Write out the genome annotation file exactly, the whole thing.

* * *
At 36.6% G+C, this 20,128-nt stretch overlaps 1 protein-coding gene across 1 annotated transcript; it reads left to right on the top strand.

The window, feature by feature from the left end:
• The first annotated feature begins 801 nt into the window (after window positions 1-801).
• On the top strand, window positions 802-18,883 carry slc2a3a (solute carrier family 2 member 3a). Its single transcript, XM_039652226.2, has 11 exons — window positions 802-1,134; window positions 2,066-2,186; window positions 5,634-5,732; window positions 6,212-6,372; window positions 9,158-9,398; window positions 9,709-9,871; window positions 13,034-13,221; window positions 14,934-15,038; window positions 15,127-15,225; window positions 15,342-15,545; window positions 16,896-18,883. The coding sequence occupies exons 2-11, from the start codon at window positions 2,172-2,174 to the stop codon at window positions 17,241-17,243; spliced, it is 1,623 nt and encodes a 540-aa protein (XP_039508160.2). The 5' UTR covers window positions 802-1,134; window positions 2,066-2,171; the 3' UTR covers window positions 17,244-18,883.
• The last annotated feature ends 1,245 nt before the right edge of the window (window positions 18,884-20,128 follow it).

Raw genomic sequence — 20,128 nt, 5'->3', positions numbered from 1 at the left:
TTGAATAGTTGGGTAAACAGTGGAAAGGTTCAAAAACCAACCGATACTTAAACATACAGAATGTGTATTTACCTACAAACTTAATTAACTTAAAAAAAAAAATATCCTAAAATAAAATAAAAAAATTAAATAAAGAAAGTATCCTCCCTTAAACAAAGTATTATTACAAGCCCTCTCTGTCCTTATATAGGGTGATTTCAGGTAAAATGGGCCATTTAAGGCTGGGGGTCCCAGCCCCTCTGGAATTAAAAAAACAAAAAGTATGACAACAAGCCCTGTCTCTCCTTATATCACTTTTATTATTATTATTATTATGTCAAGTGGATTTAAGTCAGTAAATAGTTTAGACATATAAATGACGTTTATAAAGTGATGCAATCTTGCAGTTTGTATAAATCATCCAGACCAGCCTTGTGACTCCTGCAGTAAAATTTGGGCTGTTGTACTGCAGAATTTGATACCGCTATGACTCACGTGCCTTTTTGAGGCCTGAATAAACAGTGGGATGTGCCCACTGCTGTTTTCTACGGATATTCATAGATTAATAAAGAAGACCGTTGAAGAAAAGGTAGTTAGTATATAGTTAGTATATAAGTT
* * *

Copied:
At 36.6% G+C, this 20,128-nt stretch overlaps 1 protein-coding gene across 1 annotated transcript; it reads left to right on the top strand.

The window, feature by feature from the left end:
• The first annotated feature begins 801 nt into the window (after window positions 1-801).
• On the top strand, window positions 802-18,883 carry slc2a3a (solute carrier family 2 member 3a). Its single transcript, XM_039652226.2, has 11 exons — window positions 802-1,134; window positions 2,066-2,186; window positions 5,634-5,732; window positions 6,212-6,372; window positions 9,158-9,398; window positions 9,709-9,871; window positions 13,034-13,221; window positions 14,934-15,038; window positions 15,127-15,225; window positions 15,342-15,545; window positions 16,896-18,883. The coding sequence occupies exons 2-11, from the start codon at window positions 2,172-2,174 to the stop codon at window positions 17,241-17,243; spliced, it is 1,623 nt and encodes a 540-aa protein (XP_039508160.2). The 5' UTR covers window positions 802-1,134; window positions 2,066-2,171; the 3' UTR covers window positions 17,244-18,883.
• The last annotated feature ends 1,245 nt before the right edge of the window (window positions 18,884-20,128 follow it).

Raw genomic sequence — 20,128 nt, 5'->3', positions numbered from 1 at the left:
TTGAATAGTTGGGTAAACAGTGGAAAGGTTCAAAAACCAACCGATACTTAAACATACAGAATGTGTATTTACCTACAAACTTAATTAACTTAAAAAAAAAAATATCCTAAAATAAAATAAAAAAATTAAATAAAGAAAGTATCCTCCCTTAAACAAAGTATTATTACAAGCCCTCTCTGTCCTTATATAGGGTGATTTCAGGTAAAATGGGCCATTTAAGGCTGGGGGTCCCAGCCCCTCTGGAATTAAAAAAACAAAAAGTATGACAACAAGCCCTGTCTCTCCTTATATCACTTTTATTATTATTATTATTATGTCAAGTGGATTTAAGTCAGTAAATAGTTTAGACATATAAATGACGTTTATAAAGTGATGCAATCTTGCAGTTTGTATAAATCATCCAGACCAGCCTTGTGACTCCTGCAGTAAAATTTGGGCTGTTGTACTGCAGAATTTGATACCGCTATGACTCACGTGCCTTTTTGAGGCCTGAATAAACAGTGGGATGTGCCCACTGCTGTTTTCTACGGATATTCATAGATTAATAAAGAAGACCGTTGAAGAAAAGGTAGTTAGTATATAGTTAGTATATAAGTT